Syrian Refugee Women in Lebanon’s Informality

dc.contributor.advisorSwedlund, H.J.
dc.contributor.advisorLenfant, F.
dc.contributor.authorPuntman, Anna
dc.description.abstractIn 2011, civil war broke out in Syria, which caused people to flee the country. A large portion of these Syrian refugees ended up in neighbouring country Lebanon. Initially, the Lebanese government was welcoming, but it became more reluctant as the numbers started to increase. The government has also offered very little assistance to the refugees. Instead, Syrian refugees are forced to provide for themselves and rely on humanitarian organisations. This situation has become very problematic both for the refugees and the Lebanese host community. Tensions have been rising, as have concerns about Lebanon’s fragile political stability. Syrian women are particularly vulnerable in this situation. This thesis explores the case of Syrian refugee women in Lebanon by linking it to the concept of informality. Lebanon’s society and political system are highly informal and this has influenced the situation of Syrian women. Informality increases vulnerability and insecurity in the lives of these women. It has become clear that Lebanon needs more assistance in dealing with this situation. If the international community does not realize the gravity of this situation, it could deteriorate rapidly.en_US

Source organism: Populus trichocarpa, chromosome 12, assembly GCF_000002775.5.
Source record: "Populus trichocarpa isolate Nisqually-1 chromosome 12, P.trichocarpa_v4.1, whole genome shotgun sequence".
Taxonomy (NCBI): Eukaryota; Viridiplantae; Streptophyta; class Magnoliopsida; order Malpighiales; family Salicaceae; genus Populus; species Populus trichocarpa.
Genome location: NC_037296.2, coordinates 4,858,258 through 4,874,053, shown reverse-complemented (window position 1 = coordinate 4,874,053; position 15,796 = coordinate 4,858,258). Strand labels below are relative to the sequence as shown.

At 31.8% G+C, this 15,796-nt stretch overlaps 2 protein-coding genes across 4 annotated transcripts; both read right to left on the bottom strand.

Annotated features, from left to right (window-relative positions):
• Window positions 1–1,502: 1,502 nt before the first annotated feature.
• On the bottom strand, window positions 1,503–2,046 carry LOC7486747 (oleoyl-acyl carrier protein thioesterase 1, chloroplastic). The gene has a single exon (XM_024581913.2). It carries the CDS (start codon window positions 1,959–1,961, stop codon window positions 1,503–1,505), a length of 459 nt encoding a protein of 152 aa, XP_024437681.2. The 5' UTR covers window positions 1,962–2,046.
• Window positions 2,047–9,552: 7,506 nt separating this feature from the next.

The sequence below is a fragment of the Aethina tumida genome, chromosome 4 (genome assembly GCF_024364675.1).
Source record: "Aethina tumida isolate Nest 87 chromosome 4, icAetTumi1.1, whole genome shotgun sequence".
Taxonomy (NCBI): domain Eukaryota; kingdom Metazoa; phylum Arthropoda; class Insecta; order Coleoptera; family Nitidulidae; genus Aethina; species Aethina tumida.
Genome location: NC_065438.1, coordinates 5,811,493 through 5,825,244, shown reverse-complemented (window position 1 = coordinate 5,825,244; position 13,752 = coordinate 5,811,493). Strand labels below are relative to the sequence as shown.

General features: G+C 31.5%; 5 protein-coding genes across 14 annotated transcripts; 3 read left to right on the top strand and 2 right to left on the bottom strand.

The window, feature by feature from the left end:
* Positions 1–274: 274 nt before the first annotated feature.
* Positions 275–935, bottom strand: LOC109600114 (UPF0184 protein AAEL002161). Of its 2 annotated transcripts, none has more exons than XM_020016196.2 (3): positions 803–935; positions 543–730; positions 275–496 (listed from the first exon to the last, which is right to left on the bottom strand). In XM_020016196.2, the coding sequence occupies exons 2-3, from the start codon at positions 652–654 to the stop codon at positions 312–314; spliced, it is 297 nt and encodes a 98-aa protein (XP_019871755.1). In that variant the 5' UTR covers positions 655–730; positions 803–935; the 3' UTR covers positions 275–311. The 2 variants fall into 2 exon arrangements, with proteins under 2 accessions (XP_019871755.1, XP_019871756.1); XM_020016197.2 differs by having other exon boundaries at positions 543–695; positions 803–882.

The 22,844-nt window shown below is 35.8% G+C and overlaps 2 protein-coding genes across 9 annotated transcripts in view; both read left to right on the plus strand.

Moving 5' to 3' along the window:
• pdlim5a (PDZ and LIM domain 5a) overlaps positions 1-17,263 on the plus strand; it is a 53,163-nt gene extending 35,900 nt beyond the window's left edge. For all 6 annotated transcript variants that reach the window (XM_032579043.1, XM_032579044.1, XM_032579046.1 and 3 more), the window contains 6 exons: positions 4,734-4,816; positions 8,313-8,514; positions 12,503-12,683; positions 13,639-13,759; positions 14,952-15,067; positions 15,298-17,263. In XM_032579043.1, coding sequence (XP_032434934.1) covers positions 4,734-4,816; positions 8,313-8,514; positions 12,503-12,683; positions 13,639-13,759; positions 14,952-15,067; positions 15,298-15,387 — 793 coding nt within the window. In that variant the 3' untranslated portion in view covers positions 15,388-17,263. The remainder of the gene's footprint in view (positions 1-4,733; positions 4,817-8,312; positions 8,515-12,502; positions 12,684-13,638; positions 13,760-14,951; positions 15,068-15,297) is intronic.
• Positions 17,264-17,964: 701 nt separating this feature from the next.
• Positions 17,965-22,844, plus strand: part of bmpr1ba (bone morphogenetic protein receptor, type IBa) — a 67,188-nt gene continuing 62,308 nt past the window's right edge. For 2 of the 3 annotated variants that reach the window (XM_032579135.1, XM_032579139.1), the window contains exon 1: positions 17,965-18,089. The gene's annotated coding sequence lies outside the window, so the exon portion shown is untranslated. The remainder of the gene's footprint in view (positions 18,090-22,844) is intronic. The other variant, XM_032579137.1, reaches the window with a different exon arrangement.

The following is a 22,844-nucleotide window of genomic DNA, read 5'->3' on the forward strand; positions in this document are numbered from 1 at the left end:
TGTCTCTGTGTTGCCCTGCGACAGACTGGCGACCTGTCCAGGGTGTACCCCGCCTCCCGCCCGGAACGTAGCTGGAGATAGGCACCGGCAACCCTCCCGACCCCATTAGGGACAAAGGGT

dc.thesis.facultyFaculteit der Managementwetenschappenen_US
dc.thesis.specialisationConflicts, Territories and Identitiesen_US
dc.thesis.studyprogrammeMaster Human Geographyen_US
dc.titleSyrian Refugee Women in Lebanon’s Informalityen_US
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